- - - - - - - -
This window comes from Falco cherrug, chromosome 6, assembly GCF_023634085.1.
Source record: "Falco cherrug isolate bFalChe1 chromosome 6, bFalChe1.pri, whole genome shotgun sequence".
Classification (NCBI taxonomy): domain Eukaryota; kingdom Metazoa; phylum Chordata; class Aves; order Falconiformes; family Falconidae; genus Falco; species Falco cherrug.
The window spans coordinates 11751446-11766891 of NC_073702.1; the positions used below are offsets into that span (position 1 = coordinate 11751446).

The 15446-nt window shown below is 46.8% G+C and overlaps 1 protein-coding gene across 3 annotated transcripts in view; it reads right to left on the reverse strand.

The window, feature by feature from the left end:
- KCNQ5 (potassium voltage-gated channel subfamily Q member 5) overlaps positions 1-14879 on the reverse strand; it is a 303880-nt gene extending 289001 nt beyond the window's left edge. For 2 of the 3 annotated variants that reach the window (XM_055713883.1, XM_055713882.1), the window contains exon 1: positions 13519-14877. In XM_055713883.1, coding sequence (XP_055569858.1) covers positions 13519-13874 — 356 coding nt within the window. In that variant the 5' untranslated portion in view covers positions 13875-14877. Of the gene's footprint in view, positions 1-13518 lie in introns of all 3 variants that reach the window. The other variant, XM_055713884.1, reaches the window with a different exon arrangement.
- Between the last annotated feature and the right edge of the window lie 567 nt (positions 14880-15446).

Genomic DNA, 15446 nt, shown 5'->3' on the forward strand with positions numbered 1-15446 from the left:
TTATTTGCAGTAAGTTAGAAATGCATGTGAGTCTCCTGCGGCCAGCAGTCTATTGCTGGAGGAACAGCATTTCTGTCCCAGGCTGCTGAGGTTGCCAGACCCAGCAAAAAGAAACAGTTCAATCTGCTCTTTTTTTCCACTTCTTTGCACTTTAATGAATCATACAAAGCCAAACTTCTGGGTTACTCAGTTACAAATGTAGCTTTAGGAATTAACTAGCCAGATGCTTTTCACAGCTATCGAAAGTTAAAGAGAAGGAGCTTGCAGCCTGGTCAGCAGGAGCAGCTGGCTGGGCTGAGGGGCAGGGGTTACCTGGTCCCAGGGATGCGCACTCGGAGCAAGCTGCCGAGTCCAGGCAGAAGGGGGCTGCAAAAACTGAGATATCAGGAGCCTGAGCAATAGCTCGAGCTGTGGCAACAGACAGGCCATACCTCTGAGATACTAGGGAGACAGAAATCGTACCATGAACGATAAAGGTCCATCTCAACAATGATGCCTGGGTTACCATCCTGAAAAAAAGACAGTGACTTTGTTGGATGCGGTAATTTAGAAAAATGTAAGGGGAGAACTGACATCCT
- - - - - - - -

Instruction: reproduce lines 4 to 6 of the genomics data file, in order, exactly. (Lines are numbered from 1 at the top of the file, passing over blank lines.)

The window spans coordinates 11751446-11766891 of NC_073702.1; the positions used below are offsets into that span (position 1 = coordinate 11751446).

The 15446-nt window shown below is 46.8% G+C and overlaps 1 protein-coding gene across 3 annotated transcripts in view; it reads right to left on the reverse strand.

The window, feature by feature from the left end: